The National Solar Radiation Database is a reference that has 30-year hourly solar history data by geography from 237 sites in the U.S., plus sites in Guam and Puerto Rico. The database can be found at the OpenEI (Open Energy Information) website: Black emphasized the importance of utility rates and incentives from the utility and government in calculating the economics of project. He recommends selling excess power back to the utility where possible to avoid using batteries to store power. These systems work seamlessly today in concert with the power grid connection to a facility automatically delivering the power needed to meet facility demand.

Solar application examples

  • ALZA Corporation

ALZA Corporation's manufacturing facility in Vacaville, Calif., (a member of the Johnson & Johnson Family of companies) installed a 1-megawatt (MW) photovoltaic solar energy system working with SPG Solar ( The ALZA solar panel field, dubbed SPF-1000, is one of the largest privately owned commercial solar energy systems of its kind in California. The physical layout and location of most pharmaceutical facilities make them perfect candidates for solar energy. Acres of mostly flat roofs can be turned into productive real estate with unobtrusive, silent solar arrays, which offer the additional bonuses of insulating the building, reducing the effects of UV radiation, and thermal cycling on the roof, often extending its life substantially. Open land around buildings and parking lots provide acreage for ground-mounted PV systems and SolarPort PV covered parking.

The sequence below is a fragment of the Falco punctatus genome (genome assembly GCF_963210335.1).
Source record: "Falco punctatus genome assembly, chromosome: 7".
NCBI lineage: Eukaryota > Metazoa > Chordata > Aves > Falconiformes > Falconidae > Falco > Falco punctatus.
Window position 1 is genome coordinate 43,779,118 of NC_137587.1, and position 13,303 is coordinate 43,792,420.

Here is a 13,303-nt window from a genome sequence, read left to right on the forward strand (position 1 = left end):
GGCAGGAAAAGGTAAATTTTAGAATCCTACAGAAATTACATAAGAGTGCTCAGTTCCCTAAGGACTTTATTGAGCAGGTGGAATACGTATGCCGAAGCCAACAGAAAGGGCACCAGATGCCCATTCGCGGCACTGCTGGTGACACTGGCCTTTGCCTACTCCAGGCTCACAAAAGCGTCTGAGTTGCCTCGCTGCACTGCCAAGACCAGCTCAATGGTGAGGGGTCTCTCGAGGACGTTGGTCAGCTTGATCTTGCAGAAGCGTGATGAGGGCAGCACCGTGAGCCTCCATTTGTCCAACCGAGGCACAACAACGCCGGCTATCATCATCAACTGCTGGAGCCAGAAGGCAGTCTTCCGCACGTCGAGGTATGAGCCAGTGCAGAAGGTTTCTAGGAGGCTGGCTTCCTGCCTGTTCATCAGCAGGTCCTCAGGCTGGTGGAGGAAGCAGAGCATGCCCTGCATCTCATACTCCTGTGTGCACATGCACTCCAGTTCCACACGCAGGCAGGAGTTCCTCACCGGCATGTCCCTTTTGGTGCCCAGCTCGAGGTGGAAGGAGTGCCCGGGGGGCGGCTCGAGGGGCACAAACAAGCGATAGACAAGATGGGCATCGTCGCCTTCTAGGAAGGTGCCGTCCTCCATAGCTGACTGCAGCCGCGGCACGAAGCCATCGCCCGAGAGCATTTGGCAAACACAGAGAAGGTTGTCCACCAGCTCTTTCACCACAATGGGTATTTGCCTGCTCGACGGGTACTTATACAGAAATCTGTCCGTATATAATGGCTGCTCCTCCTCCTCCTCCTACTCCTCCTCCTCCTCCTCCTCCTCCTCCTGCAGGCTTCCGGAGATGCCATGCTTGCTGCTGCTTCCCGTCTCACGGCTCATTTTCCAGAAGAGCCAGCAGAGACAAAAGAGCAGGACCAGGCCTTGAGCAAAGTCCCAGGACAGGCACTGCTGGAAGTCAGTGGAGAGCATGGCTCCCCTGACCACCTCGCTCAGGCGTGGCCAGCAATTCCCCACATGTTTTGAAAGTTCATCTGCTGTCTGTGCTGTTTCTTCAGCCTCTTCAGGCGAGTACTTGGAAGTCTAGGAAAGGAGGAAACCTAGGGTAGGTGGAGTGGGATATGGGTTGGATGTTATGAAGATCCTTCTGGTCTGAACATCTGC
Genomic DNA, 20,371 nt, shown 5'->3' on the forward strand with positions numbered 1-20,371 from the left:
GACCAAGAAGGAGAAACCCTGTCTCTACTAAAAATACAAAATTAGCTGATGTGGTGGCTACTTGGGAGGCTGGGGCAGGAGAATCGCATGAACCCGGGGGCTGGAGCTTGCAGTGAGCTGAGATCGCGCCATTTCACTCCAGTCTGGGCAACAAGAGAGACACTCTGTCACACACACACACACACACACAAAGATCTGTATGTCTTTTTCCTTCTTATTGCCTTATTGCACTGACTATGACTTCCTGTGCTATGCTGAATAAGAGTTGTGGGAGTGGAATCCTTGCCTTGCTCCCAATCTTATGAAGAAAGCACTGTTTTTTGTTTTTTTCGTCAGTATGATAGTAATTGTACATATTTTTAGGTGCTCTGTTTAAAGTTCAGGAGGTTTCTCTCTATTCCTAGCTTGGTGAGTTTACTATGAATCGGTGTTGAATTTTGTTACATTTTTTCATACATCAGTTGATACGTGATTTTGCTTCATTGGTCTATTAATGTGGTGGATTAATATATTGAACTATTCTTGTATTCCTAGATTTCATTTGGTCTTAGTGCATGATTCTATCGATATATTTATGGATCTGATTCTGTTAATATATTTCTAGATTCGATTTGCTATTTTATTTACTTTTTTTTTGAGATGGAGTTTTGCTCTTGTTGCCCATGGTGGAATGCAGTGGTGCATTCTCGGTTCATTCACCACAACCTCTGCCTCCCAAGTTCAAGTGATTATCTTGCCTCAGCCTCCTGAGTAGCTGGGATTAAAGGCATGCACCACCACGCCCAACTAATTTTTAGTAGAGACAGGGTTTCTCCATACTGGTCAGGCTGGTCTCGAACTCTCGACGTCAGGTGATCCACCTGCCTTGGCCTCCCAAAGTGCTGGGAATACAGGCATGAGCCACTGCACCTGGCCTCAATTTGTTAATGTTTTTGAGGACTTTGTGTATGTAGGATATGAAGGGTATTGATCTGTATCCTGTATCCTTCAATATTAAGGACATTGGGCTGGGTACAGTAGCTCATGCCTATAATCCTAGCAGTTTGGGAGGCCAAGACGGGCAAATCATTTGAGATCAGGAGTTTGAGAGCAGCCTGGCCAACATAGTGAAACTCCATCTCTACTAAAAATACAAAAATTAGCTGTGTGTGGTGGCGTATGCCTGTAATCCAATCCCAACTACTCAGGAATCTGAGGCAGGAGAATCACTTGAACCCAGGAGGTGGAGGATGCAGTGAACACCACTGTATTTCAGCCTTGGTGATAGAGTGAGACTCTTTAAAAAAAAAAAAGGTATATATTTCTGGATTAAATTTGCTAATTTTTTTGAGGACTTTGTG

SPF-1000 enables the manufacturing plant to produce one-third of the power the plant requires on a high-power-demand summer day. This system is built by SPG Solar Inc., of San Rafael, Calif., and generates the equivalent amount of energy to power 250 homes, as well as offset nearly 1.4-million pounds of greenhouse gas emissions annually.